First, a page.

Hop and Beer Temple

video Hop and Beer Temple

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In November 2017 there are 190 tours remaining

Tour Route - Intermediate Loop

Tour Route - Intermediate Loop


 

 

 

 

 

 

 

 

 


 

13. St. Vitus Church
The pavement indicates the layout of an early Romanesque church dedicated to St. Vitus.  It was built as a wooden structure located inside an enclosed courtyard of the 11th century. In the same century, it was reconstructed to form a brick single-nave church with a semicircular apse. After the foundation of the town in the 13th century, the site was no longer used as a burial ground and served only as a chapel. The church was ruined after 1409.

14. “Hussite Bastion”
The only preserved bastion of the town fortification from before 1463.  In the oldest image of Žatec from the beginning of the 17th century, there are two more massive bastions visible in the western part of the town. After 1836, this structure was used for residential purposes. In 1946, it partly collapsed and it was newly reconstructed. Now there is the Museum of Homo Lupulus, the ancient hop-growing people.
15. Town Theatre
Žatec Theatre, which is older than the National Theatre in Prague, was one of the first provincial theatres in the Czech Lands.  The foundation stone was laid in 1848. One year later, the Late-Classicist building was ceremonially inaugurated. The remarkable drape of 1948 is the work of the academic painter Oskar Brázda.

16. Neruda Square
The square is lined by hop warehouses from the turn of the 20th century. In the Middle Ages, there was a settlement called Brandejs and a church dedicated to Saint Michael here. Vampire graves from the early Middle Ages were found in the neighbourhood. However, it has been proven that the site was used as a burial ground as late as 1616. A place of interest was the local ossuary. In 1788, Brandejs was struck by a devastating fire. Not only the church burnt down, but so did 91 houses and 24 barns.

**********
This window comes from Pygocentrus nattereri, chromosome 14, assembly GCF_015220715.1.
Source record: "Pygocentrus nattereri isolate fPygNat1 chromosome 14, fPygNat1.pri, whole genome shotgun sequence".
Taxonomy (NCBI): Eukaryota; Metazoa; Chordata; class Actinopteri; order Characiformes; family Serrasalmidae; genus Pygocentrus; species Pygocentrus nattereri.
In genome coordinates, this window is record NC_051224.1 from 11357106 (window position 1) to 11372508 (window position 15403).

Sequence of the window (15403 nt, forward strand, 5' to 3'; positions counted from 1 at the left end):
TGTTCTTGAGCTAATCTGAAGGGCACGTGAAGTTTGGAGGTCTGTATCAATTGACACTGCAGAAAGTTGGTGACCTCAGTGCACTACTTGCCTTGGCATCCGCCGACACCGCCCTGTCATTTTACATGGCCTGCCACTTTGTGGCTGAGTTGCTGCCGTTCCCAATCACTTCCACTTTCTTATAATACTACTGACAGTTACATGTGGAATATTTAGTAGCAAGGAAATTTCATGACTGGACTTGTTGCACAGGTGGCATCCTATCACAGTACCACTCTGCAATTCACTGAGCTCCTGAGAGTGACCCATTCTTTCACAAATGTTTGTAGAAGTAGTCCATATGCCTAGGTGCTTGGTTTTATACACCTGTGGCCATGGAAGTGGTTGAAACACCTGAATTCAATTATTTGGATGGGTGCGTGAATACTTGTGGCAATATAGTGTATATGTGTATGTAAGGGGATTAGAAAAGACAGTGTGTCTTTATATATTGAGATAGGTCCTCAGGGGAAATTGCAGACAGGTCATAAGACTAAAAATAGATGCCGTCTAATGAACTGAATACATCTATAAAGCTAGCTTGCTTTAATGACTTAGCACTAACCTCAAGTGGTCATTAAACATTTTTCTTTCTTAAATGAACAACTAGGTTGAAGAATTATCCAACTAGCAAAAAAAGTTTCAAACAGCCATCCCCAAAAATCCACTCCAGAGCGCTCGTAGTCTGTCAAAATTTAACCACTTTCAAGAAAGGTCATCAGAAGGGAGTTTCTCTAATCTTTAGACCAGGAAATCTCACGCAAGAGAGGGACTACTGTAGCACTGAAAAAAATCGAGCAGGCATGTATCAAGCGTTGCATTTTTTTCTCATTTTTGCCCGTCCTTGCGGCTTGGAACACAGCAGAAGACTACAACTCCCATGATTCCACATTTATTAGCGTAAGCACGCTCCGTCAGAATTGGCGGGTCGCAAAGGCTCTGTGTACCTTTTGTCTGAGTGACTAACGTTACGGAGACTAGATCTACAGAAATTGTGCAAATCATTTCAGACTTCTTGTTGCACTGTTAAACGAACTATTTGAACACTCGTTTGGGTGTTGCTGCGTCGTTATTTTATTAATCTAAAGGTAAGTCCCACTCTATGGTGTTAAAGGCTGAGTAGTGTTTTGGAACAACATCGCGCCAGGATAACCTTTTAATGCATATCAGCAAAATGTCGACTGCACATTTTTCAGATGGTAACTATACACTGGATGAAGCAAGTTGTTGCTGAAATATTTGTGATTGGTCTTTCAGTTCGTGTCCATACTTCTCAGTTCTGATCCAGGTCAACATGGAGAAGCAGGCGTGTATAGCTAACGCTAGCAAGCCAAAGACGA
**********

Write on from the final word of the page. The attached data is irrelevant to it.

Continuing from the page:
17. Smetana Square
In the 19th century, the square was called the Cattle Market. i.e. a place where the cattle market had been taking place since the Middle Ages.  The square, mostly with administrative buildings, was refurbished in the 1990s. In the middle of the square, there is a column with a statue of Saint John of Nepomuk with a cross, five stars and an olive branch, which is dated by a chronogram to 1700. It was refurbished in 1884.

18. Hop-Growing Square
On the site of the former famous Hop Stamping Office, there is now a hop processing area. Close to the gatehouse, a memorial with reliefs of the notable hop-growers Theodor Zuleger, Josef Fischer and Dr. Hans Damm was built in 1932. About ten metres behind the memorial, the greatest treasure of the early Middle Ages dating back to the beginning of the 11th century was found in 1937. In the vicinity, evidence of iron production and processing of non-ferrous metals were found from the days of existence of grads.

19. Kříž's Villa
The house is located in the former district called Skotník. It was named after the district court counsellor JUDr. Wilém Kříž, who had owned the building until the end of World War II. The previous owner Ambrož Wolfram had organised fruit exhibitions in the garden. The structure is a unique example of the Neo-Renaissance architecture. At the same time, it documents the town's prosperity at the end of the 19th century.